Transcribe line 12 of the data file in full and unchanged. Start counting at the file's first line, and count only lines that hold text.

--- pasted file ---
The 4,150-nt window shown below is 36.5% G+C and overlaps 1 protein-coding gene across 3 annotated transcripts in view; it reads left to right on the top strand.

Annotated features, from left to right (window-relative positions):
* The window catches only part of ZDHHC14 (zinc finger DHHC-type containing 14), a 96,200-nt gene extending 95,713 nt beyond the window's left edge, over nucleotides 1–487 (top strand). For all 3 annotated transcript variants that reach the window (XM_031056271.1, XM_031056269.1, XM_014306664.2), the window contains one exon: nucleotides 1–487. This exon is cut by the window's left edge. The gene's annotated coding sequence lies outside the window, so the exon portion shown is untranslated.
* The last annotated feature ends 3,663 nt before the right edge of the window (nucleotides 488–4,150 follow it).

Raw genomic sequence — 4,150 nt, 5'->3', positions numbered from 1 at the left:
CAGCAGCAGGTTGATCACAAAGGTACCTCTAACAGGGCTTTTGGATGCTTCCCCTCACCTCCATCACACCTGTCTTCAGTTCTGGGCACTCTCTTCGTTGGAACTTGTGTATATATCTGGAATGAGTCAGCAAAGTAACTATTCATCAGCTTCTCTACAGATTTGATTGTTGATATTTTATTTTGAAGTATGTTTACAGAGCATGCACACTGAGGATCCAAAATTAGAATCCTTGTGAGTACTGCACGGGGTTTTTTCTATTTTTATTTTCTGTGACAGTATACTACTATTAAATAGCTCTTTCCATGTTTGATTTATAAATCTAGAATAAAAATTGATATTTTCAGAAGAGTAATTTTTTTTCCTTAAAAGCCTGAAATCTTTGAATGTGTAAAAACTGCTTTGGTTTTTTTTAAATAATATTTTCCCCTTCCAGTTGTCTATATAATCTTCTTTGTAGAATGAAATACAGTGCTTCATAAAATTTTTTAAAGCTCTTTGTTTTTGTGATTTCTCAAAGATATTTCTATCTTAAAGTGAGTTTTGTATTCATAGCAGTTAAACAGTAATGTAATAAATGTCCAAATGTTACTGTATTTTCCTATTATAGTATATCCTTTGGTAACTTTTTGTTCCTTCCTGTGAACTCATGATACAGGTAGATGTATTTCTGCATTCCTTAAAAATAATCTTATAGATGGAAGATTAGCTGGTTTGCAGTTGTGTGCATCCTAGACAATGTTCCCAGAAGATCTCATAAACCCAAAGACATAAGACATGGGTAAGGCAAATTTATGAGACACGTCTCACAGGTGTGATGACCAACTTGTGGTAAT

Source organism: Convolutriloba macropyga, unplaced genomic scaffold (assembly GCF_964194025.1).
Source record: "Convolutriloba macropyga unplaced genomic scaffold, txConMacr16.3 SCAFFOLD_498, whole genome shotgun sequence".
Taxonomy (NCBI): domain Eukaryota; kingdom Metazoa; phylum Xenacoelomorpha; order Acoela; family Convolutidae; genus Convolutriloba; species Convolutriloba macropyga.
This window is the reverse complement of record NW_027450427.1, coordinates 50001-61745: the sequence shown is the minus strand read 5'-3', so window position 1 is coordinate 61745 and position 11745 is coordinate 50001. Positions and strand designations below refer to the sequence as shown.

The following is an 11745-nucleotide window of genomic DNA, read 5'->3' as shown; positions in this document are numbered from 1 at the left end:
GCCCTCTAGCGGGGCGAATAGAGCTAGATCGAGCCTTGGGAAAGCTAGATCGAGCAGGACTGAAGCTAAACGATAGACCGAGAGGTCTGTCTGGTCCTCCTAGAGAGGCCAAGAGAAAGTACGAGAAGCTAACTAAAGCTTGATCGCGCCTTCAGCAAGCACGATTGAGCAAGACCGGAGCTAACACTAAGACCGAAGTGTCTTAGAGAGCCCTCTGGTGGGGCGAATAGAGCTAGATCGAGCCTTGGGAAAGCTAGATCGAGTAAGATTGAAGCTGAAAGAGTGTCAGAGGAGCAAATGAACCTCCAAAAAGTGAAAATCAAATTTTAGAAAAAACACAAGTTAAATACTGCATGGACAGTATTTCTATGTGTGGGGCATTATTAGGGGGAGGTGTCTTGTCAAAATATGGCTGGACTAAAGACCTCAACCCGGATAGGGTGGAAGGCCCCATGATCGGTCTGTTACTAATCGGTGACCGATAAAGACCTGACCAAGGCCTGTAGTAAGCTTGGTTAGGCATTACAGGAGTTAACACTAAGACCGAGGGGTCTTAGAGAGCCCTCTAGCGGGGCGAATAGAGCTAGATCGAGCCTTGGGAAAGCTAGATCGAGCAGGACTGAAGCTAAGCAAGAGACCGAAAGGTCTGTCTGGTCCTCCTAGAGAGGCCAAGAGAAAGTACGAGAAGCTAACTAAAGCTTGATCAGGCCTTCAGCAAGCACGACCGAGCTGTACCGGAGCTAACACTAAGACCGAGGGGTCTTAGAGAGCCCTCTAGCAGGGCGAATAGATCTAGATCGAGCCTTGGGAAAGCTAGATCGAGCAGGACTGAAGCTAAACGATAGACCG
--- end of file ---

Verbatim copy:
GCCCTCTAGCGGGGCGAATAGAGCTAGATCGAGCCTTGGGAAAGCTAGATCGAGCAGGACTGAAGCTAAACGATAGACCGAGAGGTCTGTCTGGTCCTCCTAGAGAGGCCAAGAGAAAGTACGAGAAGCTAACTAAAGCTTGATCGCGCCTTCAGCAAGCACGATTGAGCAAGACCGGAGCTAACACTAAGACCGAAGTGTCTTAGAGAGCCCTCTGGTGGGGCGAATAGAGCTAGATCGAGCCTTGGGAAAGCTAGATCGAGTAAGATTGAAGCTGAAAGAGTGTCAGAGGAGCAAATGAACCTCCAAAAAGTGAAAATCAAATTTTAGAAAAAACACAAGTTAAATACTGCATGGACAGTATTTCTATGTGTGGGGCATTATTAGGGGGAGGTGTCTTGTCAAAATATGGCTGGACTAAAGACCTCAACCCGGATAGGGTGGAAGGCCCCATGATCGGTCTGTTACTAATCGGTGACCGATAAAGACCTGACCAAGGCCTGTAGTAAGCTTGGTTAGGCATTACAGGAGTTAACACTAAGACCGAGGGGTCTTAGAGAGCCCTCTAGCGGGGCGAATAGAGCTAGATCGAGCCTTGGGAAAGCTAGATCGAGCAGGACTGAAGCTAAGCAAGAGACCGAAAGGTCTGTCTGGTCCTCCTAGAGAGGCCAAGAGAAAGTACGAGAAGCTAACTAAAGCTTGATCAGGCCTTCAGCAAGCACGACCGAGCTGTACCGGAGCTAACACTAAGACCGAGGGGTCTTAGAGAGCCCTCTAGCAGGGCGAATAGATCTAGATCGAGCCTTGGGAAAGCTAGATCGAGCAGGACTGAAGCTAAACGATAGACCG